While I cannot say that I didn't like 'Kingdom Come,' it certainly left me wanting, which was unfortunate since this is the grand conclusion of the Left Behind series. Overall this was by no means a poorly written book as I truly enjoy Jenkins' style of writing and his use of imagery in not just the LB series, but also the 'Soon' and 'Jesus Chronicles' series. But I didn't care for the novel's progression and several series of events that took place. The book begins well, with our usual crew about to enter the Millennial Kingdom and the theological explanations by Tsion Ben-Judah on what to expect as far as the early deaths of non-believers, everyone's new eating habits, the constant brightness, animals of all kind living in peace with people, and of course the physical presence of Jesus on his throne in Jerusalem were very helpful in setting the tone. We see Rayford, Irene, Tsion and co. assigned to various ministries throughout the world and Buck and Chloe have founded a millennial day care called Children of the Tribulation 'COT'. In addition, Jesus has cleaned up the whole earth after the horrors of the tribulation and has set up his new temple in Jerusalem where he will rule forever. After establishing these initial key elements, the book jumps to 93 years into the Millennial Kingdom, where we learn about the formation of The Other Light 'TOL', which is a Lucifer-worshipping cult whose followers hope to overthrow Christ in the final battle. After quickly reaching year 93, I thought the story would keep moving quickly throughout the Millennium in order to spend a good amount of time on the final battle between Satan and Jesus. However, the next 300 pages or so covered only years 93-97 in the Kingdom, which I found extremely tedious. At one point, we see Rayford requesting to King David that some major biblical characters come and speak at COT, which he obliges. When Noah visits and tells his story, I found it to be a nice filler, but nothing really special. But the fact that later on, Joshua and Caleb and then later David himself each come and share their stories in excruciating detail 'when one can just pick up a Bible and read the same things' was pretty disappointing and way too page consuming when other storylines could have been pursued. One aspect that I truly did enjoy was that Buck & Chloe's son, Kenny Williams was the unofficial main character of this book at the tender age of 97. The formation of the Millennium Force was a bit cheesy, yet nostalgic to faithful LB readers who journeyed along with the original Tribulation Force. And Kenny and Ekaterina's romance was well done and makes you feel like a grandparent after having read the Buck & Chloe saga from early in the series. A big conflicting issue for me was when TOL infiltrator Qasim planted false evidence implicating Kenny as an unbeliever and a mole at COT. Kenny then loses his girlfriend and his Uncle Raymie 'who has a glorified body and mind for crying out loud' initially turns on him as do several others. Kenny agonizes and feels totally alone and ostracized, which I find pretty jacked up considering this is a time of global peace and tranquility. It shouldn't have been hard for Kenny to prove his loyalty to Christ, especially with Jesus physically present right in his home town. Somehow I'd like to think Jesus wouldn't be some unaccessable VIP, sitting in his temple all alone, which is pretty much how he was portrayed in this book. Believers prayed to him, but even then, they didn't know if they were receiving his answers or making up their own. Why couldn't Kenny have said, 'You don't believe me? Let's go see Jesus and he'll tell you I belong to him!' I'd like to think that Jesus would never have a problem with his own children coming to him for counsel, especially now that he was physically present with them. Also, throughtout the series, believers had seals of the cross spiritually placed by God on their foreheads identifying them as followers of Chri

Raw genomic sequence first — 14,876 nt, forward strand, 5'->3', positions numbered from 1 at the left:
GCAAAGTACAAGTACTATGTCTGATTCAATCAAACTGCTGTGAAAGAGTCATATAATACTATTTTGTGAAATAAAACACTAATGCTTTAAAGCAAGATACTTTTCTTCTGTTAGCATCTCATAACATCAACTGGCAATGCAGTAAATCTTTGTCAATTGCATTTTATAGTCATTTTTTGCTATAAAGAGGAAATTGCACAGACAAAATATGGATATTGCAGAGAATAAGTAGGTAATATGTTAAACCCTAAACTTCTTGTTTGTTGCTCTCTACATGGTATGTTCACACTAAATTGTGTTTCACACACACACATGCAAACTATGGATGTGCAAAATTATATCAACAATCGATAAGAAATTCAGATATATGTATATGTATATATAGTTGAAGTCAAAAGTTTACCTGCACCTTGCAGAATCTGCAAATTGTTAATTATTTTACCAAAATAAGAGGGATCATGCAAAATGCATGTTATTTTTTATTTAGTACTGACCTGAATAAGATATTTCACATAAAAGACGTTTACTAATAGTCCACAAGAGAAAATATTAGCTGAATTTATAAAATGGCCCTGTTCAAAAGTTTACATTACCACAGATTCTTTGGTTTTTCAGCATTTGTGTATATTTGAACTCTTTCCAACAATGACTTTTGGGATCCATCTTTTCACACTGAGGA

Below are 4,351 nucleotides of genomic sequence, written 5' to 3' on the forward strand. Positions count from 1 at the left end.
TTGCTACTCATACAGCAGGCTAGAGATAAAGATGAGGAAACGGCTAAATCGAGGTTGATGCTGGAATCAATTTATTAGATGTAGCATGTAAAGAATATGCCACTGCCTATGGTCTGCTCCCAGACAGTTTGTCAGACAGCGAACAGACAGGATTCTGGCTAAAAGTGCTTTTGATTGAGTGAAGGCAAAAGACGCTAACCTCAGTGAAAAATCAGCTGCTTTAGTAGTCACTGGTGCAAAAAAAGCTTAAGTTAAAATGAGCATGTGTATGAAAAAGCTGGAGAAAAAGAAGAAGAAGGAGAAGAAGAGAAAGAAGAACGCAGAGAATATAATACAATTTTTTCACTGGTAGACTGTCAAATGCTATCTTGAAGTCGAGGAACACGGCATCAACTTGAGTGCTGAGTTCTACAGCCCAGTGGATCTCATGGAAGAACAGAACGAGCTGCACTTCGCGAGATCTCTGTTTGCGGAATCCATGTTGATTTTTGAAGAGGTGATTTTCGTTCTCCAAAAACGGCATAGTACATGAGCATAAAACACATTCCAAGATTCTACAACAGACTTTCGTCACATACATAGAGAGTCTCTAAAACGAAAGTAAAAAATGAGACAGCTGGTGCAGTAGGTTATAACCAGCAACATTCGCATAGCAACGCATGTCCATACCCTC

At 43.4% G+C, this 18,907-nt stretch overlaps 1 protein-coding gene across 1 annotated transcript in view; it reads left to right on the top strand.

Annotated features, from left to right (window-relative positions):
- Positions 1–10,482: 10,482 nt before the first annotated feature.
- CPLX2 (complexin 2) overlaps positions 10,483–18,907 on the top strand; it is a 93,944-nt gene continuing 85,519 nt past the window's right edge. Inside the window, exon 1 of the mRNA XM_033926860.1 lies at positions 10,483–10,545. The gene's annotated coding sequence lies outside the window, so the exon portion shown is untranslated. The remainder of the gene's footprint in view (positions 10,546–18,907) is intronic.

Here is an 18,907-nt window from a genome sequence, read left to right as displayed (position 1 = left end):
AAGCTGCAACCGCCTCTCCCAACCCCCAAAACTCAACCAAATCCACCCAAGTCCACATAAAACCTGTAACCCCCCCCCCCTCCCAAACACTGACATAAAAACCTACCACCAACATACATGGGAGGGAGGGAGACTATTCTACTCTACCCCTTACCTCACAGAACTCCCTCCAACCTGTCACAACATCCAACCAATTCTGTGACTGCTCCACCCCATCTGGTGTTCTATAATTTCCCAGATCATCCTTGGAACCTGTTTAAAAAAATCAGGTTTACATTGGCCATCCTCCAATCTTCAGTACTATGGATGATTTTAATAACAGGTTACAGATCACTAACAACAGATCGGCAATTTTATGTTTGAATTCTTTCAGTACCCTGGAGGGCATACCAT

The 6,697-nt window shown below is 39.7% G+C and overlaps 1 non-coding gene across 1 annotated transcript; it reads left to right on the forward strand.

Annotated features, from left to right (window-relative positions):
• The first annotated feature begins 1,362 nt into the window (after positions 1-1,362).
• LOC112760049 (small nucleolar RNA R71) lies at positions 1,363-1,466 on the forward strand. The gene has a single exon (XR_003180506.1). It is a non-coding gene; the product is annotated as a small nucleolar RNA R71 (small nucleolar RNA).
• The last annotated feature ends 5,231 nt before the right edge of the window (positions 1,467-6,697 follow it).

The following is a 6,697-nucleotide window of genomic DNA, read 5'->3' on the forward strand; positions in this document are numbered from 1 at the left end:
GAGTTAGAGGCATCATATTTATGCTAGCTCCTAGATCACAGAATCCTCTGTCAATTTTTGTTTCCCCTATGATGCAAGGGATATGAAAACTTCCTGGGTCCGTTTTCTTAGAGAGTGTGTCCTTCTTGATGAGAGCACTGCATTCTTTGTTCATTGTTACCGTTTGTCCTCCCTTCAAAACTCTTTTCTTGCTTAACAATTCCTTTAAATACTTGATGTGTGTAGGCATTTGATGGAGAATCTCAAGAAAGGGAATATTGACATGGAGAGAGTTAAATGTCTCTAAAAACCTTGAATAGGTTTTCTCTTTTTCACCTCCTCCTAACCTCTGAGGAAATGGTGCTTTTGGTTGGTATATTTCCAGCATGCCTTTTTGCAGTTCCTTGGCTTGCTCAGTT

1 out of 2 people found this review helpful.

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  • Anonymous

    Posted May 14, 2007

    Probably the poorest written of the LB series

    This is IMHO the poorest written of the Left Behind series. The plot line of finding the traitor in the COT group is obvious from the start. The sections where the Old Testament characters come and tell there stories all sound like the stories that turn kids off from Sunday School. Sorry Tim and Jerry. This one is a flop.

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  • Anonymous

    Posted August 5, 2011

    No text was provided for this review.